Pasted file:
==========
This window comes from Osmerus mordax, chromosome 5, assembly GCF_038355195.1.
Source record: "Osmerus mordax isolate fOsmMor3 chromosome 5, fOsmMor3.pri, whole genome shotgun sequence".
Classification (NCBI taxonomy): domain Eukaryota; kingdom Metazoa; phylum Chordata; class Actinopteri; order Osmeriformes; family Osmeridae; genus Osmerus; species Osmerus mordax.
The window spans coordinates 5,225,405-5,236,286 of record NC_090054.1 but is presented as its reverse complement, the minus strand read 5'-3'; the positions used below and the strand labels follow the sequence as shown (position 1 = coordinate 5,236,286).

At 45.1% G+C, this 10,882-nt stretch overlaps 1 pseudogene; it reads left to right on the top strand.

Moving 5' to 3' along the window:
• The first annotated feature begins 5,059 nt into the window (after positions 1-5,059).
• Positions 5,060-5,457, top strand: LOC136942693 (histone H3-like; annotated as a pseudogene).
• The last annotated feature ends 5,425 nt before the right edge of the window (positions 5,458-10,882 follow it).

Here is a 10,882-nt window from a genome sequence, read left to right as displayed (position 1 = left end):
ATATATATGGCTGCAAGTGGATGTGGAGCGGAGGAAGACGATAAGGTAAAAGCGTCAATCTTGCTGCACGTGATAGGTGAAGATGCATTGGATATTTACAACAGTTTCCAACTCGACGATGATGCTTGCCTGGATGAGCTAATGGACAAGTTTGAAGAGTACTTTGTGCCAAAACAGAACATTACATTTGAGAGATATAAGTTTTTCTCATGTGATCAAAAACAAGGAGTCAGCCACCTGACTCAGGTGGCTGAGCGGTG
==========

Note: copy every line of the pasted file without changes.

This window comes from Osmerus mordax, chromosome 5, assembly GCF_038355195.1.
Source record: "Osmerus mordax isolate fOsmMor3 chromosome 5, fOsmMor3.pri, whole genome shotgun sequence".
Classification (NCBI taxonomy): domain Eukaryota; kingdom Metazoa; phylum Chordata; class Actinopteri; order Osmeriformes; family Osmeridae; genus Osmerus; species Osmerus mordax.
The window spans coordinates 5,225,405-5,236,286 of record NC_090054.1 but is presented as its reverse complement, the minus strand read 5'-3'; the positions used below and the strand labels follow the sequence as shown (position 1 = coordinate 5,236,286).

At 45.1% G+C, this 10,882-nt stretch overlaps 1 pseudogene; it reads left to right on the top strand.

Moving 5' to 3' along the window:
• The first annotated feature begins 5,059 nt into the window (after positions 1-5,059).
• Positions 5,060-5,457, top strand: LOC136942693 (histone H3-like; annotated as a pseudogene).
• The last annotated feature ends 5,425 nt before the right edge of the window (positions 5,458-10,882 follow it).

Here is a 10,882-nt window from a genome sequence, read left to right as displayed (position 1 = left end):
ATATATATGGCTGCAAGTGGATGTGGAGCGGAGGAAGACGATAAGGTAAAAGCGTCAATCTTGCTGCACGTGATAGGTGAAGATGCATTGGATATTTACAACAGTTTCCAACTCGACGATGATGCTTGCCTGGATGAGCTAATGGACAAGTTTGAAGAGTACTTTGTGCCAAAACAGAACATTACATTTGAGAGATATAAGTTTTTCTCATGTGATCAAAAACAAGGAGTCAGCCACCTGACTCAGGTGGCTGAGCGGTG